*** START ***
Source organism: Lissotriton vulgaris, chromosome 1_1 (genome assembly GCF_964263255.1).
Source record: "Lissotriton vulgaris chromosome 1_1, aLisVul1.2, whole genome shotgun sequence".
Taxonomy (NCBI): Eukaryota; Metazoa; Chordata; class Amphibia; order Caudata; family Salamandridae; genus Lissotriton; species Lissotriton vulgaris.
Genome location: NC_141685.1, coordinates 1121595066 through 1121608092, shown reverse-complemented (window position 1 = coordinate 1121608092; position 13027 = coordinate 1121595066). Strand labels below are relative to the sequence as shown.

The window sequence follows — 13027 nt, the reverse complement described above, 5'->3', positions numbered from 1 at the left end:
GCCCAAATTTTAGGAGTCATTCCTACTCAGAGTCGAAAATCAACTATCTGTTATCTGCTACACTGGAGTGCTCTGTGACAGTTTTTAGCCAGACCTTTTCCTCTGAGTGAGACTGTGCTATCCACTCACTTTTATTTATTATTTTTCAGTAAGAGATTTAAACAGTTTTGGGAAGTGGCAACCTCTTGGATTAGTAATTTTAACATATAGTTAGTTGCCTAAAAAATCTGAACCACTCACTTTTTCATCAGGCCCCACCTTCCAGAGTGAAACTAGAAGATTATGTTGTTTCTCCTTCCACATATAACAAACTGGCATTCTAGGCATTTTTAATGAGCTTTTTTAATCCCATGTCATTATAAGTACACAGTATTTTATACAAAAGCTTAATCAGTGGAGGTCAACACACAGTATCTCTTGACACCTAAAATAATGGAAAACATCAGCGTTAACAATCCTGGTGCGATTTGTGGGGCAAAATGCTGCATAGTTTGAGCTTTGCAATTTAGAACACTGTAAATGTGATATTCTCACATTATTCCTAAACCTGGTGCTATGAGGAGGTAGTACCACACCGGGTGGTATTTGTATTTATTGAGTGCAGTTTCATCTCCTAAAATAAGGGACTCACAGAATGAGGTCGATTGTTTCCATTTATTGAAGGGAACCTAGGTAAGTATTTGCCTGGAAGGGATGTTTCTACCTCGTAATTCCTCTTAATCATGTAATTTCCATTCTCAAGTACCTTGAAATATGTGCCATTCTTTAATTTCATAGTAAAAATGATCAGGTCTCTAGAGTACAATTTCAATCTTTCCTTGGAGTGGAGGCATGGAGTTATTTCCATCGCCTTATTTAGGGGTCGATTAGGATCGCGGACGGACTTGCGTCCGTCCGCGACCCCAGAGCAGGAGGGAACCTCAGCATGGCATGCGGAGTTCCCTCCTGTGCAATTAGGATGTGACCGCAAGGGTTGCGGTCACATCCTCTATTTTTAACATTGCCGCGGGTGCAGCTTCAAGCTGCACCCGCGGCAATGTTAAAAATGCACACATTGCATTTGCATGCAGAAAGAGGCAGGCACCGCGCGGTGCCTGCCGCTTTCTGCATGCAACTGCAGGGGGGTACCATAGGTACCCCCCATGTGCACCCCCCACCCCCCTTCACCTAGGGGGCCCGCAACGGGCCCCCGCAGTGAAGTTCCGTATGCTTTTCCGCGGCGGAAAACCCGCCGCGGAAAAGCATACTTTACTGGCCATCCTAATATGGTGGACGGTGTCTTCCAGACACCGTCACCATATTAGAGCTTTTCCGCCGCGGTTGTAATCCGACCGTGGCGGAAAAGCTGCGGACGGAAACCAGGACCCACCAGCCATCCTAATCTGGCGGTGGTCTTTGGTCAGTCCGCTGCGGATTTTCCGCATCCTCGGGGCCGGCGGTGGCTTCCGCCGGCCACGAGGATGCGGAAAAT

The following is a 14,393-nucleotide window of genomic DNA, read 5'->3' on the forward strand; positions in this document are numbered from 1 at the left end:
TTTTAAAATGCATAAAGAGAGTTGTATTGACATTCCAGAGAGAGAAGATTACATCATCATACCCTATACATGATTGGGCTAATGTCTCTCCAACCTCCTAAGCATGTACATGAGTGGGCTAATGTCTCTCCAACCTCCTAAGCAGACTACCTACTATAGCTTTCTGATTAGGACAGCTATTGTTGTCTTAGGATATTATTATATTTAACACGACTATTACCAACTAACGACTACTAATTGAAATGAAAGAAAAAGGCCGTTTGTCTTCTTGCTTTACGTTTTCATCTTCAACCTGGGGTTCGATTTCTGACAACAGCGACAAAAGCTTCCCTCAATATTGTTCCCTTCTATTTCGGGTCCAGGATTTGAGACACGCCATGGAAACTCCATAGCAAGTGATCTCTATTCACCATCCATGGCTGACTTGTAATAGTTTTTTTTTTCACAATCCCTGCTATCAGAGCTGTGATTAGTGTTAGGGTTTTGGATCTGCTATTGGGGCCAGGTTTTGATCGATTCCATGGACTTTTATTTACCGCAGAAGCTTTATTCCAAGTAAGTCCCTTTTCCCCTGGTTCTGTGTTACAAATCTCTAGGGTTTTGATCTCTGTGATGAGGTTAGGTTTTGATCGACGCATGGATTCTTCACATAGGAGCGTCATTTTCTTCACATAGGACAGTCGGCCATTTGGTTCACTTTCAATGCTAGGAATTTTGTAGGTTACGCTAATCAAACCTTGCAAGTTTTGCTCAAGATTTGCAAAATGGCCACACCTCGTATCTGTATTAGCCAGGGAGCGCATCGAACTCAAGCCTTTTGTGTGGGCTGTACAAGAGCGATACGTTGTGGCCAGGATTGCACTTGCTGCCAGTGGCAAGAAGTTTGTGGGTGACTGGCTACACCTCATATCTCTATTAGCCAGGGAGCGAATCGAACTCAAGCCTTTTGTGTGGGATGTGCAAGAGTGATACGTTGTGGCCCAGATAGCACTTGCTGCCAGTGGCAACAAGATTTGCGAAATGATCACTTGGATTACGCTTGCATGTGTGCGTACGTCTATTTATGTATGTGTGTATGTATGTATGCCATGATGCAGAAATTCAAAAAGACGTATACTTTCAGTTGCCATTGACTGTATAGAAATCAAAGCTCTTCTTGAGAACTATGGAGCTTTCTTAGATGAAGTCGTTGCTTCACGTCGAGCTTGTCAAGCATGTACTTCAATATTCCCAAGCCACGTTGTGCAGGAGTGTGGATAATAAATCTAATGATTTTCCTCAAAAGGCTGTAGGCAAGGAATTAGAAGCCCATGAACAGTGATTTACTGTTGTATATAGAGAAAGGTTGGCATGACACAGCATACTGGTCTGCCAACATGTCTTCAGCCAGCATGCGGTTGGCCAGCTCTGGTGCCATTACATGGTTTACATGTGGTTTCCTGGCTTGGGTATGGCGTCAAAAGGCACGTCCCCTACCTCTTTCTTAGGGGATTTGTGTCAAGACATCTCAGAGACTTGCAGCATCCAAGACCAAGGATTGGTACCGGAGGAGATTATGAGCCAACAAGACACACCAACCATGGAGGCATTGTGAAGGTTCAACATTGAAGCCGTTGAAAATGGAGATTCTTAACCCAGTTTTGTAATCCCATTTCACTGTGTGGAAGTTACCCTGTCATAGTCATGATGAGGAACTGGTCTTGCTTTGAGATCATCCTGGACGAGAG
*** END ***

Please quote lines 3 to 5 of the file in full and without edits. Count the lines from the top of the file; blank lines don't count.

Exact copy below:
Taxonomy (NCBI): Eukaryota; Metazoa; Chordata; class Amphibia; order Caudata; family Salamandridae; genus Lissotriton; species Lissotriton vulgaris.
Genome location: NC_141685.1, coordinates 1121595066 through 1121608092, shown reverse-complemented (window position 1 = coordinate 1121608092; position 13027 = coordinate 1121595066). Strand labels below are relative to the sequence as shown.

The window sequence follows — 13027 nt, the reverse complement described above, 5'->3', positions numbered from 1 at the left end: